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Climate Change Impacts and Adaptations: New Challenges for the Wine Industry*

Published online by Cambridge University Press:  14 June 2016

Nathalie Ollat*
Affiliation:
EGFV, Bordeaux Sciences Agro, INRA, Université de Bordeaux, 33140 Villenave d’Ornon, France
Jean-Marc Touzard
Affiliation:
INRA, UMR « Innovation », 2 place Viala, 34060 Montpellier, France; e-mail: touzard@supagro.inra.fr.
Cornelis van Leeuwen
Affiliation:
EGFV, Bordeaux Sciences Agro, INRA, Université de Bordeaux, 33140 Villenave d’Ornon, France; e-mail: vanleeuwen@agro-bordeaux.fr.
*
(corresponding author). e-mail: ollat@bordeaux.inra.fr

Abstract

Climate change will have a profound effect on vine growing worldwide. Wine quality will also be affected, which will raise economic issues. Possible adaptations may result from changes in plant material, viticultural techniques, and the wine-making process. Relocation of vineyards to cooler areas and increased irrigation are other options, but they may result in potential conflicts for land and water use. Grapes are currently grown in many regions around the world, and growers have adapted their practices to the wide range of climatic conditions that can be found among or inside these areas. This knowledge is precious for identifying potential adaptations to climate change. Because climate change affects all activities linked to wine production (grape growing, wine making, wine economics, and environmental issues), multidisciplinary research is needed to guide growers to continue to produce high-quality wines in an economical and environmentally sustainable way. An example of such an interdisciplinary study is the French LACCAVE (long-term adaptation to climate change in viticulture and enology) project, in which researchers from 23 institutes work together on all issues related to the impact of climate change on wine production. (JEL Classifications: Q1, Q5)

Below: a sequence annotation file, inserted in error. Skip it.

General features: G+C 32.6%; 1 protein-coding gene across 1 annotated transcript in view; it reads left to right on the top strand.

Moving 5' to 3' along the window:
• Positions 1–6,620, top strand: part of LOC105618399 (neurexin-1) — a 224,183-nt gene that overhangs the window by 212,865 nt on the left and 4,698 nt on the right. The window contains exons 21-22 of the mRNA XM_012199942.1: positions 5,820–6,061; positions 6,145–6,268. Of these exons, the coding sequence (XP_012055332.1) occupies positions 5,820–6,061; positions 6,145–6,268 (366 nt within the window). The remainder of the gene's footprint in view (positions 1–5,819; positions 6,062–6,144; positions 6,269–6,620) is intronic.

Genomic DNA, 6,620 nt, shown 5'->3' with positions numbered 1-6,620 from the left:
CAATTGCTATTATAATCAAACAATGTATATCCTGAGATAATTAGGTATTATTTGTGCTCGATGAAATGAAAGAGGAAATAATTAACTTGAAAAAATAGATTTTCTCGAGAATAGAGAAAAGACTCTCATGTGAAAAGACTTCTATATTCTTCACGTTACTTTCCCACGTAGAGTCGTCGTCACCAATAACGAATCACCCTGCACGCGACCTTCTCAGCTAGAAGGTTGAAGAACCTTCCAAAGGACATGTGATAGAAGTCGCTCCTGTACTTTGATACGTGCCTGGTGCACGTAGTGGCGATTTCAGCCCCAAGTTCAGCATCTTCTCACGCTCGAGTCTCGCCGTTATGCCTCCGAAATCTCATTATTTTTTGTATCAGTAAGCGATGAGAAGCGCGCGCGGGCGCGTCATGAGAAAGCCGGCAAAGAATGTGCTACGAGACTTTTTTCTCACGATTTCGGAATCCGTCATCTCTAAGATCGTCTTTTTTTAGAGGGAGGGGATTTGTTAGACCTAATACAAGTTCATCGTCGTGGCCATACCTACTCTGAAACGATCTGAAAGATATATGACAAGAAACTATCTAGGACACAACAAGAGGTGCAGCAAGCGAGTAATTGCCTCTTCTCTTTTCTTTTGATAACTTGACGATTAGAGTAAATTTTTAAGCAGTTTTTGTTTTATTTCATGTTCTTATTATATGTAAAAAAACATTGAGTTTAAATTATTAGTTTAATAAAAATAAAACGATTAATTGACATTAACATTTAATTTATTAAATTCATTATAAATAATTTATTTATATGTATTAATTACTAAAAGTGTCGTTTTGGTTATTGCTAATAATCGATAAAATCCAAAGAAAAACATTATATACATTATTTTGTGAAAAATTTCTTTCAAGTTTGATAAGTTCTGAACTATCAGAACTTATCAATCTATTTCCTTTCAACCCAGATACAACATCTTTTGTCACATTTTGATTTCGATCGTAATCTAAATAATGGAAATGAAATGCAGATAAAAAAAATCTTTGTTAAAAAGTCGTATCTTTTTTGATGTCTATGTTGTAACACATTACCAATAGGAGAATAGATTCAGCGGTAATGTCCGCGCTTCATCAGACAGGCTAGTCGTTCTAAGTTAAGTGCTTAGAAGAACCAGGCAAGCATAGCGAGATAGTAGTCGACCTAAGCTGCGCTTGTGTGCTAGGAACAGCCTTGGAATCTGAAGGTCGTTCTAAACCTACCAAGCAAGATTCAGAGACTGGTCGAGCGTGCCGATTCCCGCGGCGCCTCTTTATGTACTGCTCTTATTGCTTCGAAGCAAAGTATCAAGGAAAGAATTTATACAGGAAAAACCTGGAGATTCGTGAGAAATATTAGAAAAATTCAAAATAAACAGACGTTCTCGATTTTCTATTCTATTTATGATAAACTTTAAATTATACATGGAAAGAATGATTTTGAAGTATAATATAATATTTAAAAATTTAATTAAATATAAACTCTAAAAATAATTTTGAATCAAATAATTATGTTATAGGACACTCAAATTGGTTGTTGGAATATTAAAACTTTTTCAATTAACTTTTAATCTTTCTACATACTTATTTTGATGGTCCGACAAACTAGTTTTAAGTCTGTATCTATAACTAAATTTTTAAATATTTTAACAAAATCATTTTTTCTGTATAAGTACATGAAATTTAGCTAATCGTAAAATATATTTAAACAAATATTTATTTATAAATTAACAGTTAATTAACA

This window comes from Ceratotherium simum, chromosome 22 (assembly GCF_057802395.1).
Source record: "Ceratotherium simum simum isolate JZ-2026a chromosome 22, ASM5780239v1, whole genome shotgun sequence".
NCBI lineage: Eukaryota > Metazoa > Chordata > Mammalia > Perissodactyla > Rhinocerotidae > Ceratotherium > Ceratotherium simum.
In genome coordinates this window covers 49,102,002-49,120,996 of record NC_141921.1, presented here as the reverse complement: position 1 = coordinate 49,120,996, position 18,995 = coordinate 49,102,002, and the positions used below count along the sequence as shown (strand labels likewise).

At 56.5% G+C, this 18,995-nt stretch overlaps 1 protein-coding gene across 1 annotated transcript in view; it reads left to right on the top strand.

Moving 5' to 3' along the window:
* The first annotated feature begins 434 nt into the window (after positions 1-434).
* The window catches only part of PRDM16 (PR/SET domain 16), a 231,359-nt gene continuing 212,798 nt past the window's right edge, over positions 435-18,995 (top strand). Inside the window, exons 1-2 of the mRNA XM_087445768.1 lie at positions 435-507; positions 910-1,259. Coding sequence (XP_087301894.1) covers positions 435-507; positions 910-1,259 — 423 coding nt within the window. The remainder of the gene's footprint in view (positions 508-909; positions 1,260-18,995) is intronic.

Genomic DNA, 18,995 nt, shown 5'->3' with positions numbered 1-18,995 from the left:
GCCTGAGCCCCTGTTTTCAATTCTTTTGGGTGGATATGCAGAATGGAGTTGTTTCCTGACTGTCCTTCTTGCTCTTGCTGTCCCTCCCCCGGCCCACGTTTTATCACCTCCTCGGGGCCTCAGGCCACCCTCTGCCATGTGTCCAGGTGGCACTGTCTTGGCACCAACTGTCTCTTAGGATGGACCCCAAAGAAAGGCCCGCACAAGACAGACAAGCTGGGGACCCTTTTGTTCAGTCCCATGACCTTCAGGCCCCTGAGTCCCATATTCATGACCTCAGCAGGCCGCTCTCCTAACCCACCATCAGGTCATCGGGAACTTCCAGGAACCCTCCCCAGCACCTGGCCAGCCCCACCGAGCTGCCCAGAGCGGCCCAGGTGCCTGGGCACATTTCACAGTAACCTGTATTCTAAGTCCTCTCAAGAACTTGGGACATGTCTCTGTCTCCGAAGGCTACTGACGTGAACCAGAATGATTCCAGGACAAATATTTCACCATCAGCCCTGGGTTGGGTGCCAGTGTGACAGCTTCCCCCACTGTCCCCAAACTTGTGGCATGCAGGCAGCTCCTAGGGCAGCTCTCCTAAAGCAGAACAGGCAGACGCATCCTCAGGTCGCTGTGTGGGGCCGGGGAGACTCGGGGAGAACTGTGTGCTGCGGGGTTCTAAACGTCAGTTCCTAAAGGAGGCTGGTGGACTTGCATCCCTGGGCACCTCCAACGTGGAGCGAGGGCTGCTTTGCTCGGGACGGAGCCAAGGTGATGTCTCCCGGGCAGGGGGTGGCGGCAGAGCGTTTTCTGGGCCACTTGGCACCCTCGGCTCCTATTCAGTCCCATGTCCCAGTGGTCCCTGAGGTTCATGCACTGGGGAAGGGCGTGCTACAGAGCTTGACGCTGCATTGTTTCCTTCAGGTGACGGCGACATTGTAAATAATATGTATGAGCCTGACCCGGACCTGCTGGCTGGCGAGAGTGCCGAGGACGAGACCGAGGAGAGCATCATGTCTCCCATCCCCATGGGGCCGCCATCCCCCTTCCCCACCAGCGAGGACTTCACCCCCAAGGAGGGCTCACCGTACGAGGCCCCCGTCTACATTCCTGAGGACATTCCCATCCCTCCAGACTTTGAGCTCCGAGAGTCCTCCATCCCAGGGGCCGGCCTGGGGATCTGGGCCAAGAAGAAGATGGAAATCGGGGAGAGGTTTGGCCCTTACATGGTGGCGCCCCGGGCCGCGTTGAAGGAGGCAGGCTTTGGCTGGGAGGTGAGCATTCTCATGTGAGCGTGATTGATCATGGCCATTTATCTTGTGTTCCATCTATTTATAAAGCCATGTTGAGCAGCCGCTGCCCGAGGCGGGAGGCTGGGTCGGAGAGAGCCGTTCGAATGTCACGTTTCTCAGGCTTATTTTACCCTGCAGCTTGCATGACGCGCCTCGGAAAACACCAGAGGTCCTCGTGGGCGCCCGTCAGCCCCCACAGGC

Type
Articles
Copyright
Copyright © American Association of Wine Economists 2016 

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Footnotes

*

This work was supported by the metaprogramme Adaptation of Agriculture and Forests to Climate Change (AAFCC) of the French National Institute for Agricultural Research (INRA). The authors acknowledge all the participants of the Laccave project for the fruitful scientific exchanges which have contributed to this article.

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